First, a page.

We’re not supposed to be perfect. Perfection isn’t possible, but transformation is. We all have the capacity to change, learn and grow and one of the most effective vehicles to do that is with mindfulness.
Studies have been done that show the mind wanders at least 47% of the time. That is time we are not present in our bodies and we are either stuck in the past or stuck in future thinking.
What you practice grows stronger. We know this now with neuroplasticity. Our repeated experiences shape our brain. We can sculpt and strengthen our synaptic connections based on repeated practices.
How do our brains grow bigger and stronger?
When you look at the brains of taxi drivers their visual, spacial mapping part of the brain is bigger and stronger. They’ve been practising navigating the thousands of roads they need to remember. When you look at the brains of meditators, the areas related to attention, learning and compassion grow bigger and stronger. It’s called cortical thickening - the growth of new neurons in response to repeated practice.
If we focus on judgement and frustration, we grow the part of the brain that gets stimulated by those emotions.
Mediation is not about attention, it’s about how we pay attention that makes the difference. It's about paying attention with kindness.
We are practising in every moment. We are growing stronger in parts of ourselves, good or bad in every moment.
The question becomes 'What do you want to grow? What do you want to practice?'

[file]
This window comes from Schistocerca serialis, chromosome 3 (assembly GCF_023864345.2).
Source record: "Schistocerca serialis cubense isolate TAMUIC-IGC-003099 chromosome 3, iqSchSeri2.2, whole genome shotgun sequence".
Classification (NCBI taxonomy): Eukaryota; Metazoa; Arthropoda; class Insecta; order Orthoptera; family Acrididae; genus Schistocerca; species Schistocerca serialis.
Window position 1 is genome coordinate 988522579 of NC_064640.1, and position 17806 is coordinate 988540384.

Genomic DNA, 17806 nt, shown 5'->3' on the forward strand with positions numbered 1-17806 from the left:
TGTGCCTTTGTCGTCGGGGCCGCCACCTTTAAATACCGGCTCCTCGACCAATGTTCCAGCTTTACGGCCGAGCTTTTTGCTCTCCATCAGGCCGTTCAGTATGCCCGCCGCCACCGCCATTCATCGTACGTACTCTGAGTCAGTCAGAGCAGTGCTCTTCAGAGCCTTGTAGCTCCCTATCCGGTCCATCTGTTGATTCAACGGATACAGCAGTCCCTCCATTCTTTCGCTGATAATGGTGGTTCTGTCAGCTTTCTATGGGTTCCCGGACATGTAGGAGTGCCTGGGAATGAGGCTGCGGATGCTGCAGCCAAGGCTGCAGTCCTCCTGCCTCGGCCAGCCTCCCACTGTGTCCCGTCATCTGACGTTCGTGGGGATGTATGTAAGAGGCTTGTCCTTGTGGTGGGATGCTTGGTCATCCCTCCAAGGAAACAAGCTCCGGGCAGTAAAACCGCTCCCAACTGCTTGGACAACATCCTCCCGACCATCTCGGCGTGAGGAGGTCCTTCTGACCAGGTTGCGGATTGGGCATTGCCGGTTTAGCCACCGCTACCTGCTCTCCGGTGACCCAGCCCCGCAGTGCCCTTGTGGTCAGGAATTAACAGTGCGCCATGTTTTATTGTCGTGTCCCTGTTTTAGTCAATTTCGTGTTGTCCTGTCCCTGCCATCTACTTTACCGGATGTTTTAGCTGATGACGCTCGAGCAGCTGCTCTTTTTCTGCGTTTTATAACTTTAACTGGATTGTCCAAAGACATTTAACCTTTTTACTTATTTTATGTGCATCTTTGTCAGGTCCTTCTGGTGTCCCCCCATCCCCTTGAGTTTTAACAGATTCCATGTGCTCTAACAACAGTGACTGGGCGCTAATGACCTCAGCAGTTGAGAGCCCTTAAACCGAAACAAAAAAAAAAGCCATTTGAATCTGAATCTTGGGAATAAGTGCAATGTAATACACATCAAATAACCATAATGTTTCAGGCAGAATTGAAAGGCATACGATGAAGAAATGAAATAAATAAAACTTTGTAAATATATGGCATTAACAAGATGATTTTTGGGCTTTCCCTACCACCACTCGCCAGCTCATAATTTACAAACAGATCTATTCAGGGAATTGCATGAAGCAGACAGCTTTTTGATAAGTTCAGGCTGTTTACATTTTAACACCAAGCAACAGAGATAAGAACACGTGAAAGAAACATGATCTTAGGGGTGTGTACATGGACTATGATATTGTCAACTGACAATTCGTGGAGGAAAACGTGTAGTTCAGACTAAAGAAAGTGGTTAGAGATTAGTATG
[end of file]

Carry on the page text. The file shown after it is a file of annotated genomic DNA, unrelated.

2 key things that affect most of us
Shauna studied mindfulness with all types of people from - stressed out college kids, veterans with PTSD, high-level business executives, women with breast cancer... and the data showed 2 key things;
Mindfulness works, it's good for you - it strengthens your immune system, it decreases stress, decreases cortisol, it helps us sleep better.
Almost all people in her study were talking about the same thing. An underlying sense of I’m not good enough, I’m not ok, I’m not living this life right, self-judgement and shame.
Shame doesn’t work. When we feel shame, centres of the brain shut down. What happens is the amygdala triggers a cascade of norepinephrine and cortisol to flood our system, shutting down our learning systems and moving our resources to survival pathways. You rob the brain of the energy it needs to do the changing.
Worse, when we feel shame we want to avoid it so we hide from those parts of ourselves we are ashamed of, the parts that most need our attention. It’s just too painful to look at them.
So what’s the alternative to shame? Kind attention.
Kindness gives us the courage to look at those parts of ourselves we don’t want to see.
Kindness bathes us with dopamine, turning on the learning centres of the brain and giving us the resources we need to change.
True and lasting change, requires kind attention.
Mindfulness is intentionally paying attention with kindness.
It’s about cultivating kind attention to help ourselves and others with the healing process. Sometimes we don’t want to let go of our shame because we feel we don’t deserve to but we need to know we are not our past actions. Transformation is possible for all of us, not matter what and it requires kind attention, not shame and requires lots of practice.
Tip: By putting your hand on your heart (it releases oxytocin) and saying to yourself in the morning ‘Good morning (your name), I love you.’ This starts to build self-love and it will grow stronger every day.
TEDx Washington Square